What Is Bioinformatics?
Bioinformatics is the application of information technology to the study of living things, usually at the molecular level. Bioinformatics involves the use of computers to collect, organize and use biological information to answer questions in fields like evolutionary biology. Continue reading for more information about the applications of bioinformatics.
Over the past decades, the quantity and quality of biological information has skyrocketed, largely because of advances in molecular biology and genomic technology. The Bioinformatics Organization reports that bioinformatics is used to develop databases, like the Human Genome Project, that store, organize and index biological information for analysis.
The value of bioinformatics goes beyond the scientific community. This field allows scientists to create comprehensive databases of biological and health information that can be used to test theories and generate solutions to medical problems that affect us all. The National Center for Biotechnology Information reports that there are three main scientific applications of bioinformatics. These are described below.
Important Facts About Bioinformatics Programs
|Possible Careers||Bioinformatician, scientific data curator, web developer|
|Online Availability||Courses are available|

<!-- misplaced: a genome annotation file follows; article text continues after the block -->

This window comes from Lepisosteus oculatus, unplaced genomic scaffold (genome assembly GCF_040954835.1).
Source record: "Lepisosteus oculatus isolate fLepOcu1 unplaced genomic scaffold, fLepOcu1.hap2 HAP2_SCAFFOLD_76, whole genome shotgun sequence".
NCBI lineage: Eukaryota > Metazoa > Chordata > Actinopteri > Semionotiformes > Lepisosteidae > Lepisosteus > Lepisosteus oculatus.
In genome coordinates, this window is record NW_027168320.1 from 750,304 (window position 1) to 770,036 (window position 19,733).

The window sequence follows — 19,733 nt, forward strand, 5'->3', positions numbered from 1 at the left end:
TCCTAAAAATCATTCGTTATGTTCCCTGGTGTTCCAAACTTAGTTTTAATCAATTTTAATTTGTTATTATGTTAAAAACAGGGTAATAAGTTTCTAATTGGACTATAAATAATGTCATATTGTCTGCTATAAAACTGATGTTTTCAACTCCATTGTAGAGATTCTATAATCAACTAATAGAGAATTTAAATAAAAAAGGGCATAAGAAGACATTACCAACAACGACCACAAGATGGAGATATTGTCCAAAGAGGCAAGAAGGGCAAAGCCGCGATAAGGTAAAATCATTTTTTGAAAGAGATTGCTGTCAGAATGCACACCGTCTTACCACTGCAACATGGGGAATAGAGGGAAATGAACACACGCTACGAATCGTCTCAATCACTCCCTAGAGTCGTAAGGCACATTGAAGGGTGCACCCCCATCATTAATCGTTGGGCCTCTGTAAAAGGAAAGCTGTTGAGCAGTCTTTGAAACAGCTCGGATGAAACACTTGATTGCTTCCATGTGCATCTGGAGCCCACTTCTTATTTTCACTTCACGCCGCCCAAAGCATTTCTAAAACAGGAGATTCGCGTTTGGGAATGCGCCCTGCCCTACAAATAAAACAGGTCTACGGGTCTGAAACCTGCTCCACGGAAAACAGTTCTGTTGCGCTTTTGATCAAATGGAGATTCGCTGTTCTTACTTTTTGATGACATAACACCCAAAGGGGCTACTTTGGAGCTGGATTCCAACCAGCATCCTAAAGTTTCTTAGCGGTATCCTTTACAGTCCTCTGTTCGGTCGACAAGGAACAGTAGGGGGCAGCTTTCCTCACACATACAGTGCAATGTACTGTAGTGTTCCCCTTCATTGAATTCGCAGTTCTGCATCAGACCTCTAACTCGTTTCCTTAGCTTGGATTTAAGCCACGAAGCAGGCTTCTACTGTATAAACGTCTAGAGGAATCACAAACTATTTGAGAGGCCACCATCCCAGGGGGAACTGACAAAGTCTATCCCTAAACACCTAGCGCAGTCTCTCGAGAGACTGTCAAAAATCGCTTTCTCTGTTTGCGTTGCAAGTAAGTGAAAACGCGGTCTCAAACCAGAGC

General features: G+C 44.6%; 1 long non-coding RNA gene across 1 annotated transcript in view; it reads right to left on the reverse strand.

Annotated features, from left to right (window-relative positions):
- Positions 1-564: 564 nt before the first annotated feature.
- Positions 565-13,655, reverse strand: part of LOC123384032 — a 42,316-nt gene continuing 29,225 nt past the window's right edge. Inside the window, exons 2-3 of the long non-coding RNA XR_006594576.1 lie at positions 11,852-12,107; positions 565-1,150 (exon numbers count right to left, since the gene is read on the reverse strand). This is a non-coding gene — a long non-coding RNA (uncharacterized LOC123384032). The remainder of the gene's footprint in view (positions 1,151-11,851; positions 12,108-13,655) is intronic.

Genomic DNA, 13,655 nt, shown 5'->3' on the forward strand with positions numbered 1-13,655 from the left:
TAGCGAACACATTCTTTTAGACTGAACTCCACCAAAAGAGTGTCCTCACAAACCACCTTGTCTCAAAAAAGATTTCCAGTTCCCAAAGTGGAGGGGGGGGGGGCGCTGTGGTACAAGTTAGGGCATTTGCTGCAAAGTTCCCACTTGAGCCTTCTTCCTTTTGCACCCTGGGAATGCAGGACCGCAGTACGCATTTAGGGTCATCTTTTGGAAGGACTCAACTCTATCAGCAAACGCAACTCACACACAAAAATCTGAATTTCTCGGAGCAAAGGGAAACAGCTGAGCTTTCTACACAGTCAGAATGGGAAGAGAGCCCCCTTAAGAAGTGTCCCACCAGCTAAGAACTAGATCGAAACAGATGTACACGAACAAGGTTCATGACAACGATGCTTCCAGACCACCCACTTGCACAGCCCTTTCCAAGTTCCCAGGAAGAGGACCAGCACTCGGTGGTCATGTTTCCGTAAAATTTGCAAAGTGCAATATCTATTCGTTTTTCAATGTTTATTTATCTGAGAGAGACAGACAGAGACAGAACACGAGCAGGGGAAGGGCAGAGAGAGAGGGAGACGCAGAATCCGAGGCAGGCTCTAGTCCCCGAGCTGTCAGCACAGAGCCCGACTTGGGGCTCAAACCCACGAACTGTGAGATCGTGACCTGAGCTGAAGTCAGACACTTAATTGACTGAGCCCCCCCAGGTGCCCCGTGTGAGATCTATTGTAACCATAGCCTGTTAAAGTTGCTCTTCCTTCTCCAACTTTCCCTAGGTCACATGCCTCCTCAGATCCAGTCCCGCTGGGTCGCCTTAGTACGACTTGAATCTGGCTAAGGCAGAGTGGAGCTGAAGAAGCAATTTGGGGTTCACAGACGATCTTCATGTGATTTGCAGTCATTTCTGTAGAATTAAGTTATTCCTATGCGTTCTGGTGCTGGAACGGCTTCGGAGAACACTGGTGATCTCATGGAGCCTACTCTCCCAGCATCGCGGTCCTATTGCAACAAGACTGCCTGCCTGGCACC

|Degree Fields of Study||Systems Biology, Computational Biology, Metagenomics, Proteomics|
|Median Salary (2019)||$87,766 (for biotechnology research scientist)*|
Evolutionary biology looks at the molecules of different organisms and determines whether they share a common evolutionary history. This process has the potential to uncover relationships between life forms never considered before. By using bioinformatics to track this data, evolutionary biologists can gain new insights into the causes of and cures for various diseases.
Proteins have specific functions in our bodies determined by DNA sequences. Using bioinformatic techniques, scientists can test theories about how various proteins interact. These tests may help scientists understand how diseases develop in living organisms.
Genome mapping is another bioinformatic technique used for scientific research. Computerized genomic maps make it easier for scientists to locate genes, and this increased efficiency results in higher productivity and greater scientific advancements. Due to this development in bioinformatics, scientists can spend less time on the painstaking mapping process and more time testing their hypotheses.
How to Study Bioinformatics
Bioinformatics is typically studied at the graduate level. However, some bachelor's degree programs in relevant fields, like bioengineering, computer science, biology and chemistry, offer a specialization in bioinformatics. Master's degree programs in bioinformatics can prepare graduates for applied research or consulting jobs, and PhD graduates can seek a range of research jobs, as well as university-level teaching positions.
Core bioinformatics courses may include molecular biology, probability, statistics, computing and informatics, while advanced courses may cover population genetics, molecular genomic and epigenomic data analysis, biological mathematical modeling, biostatistics, sustainability mathematics and computational neuroscience. Graduate degree programs typically require laboratory work, research, an internship and a thesis or dissertation.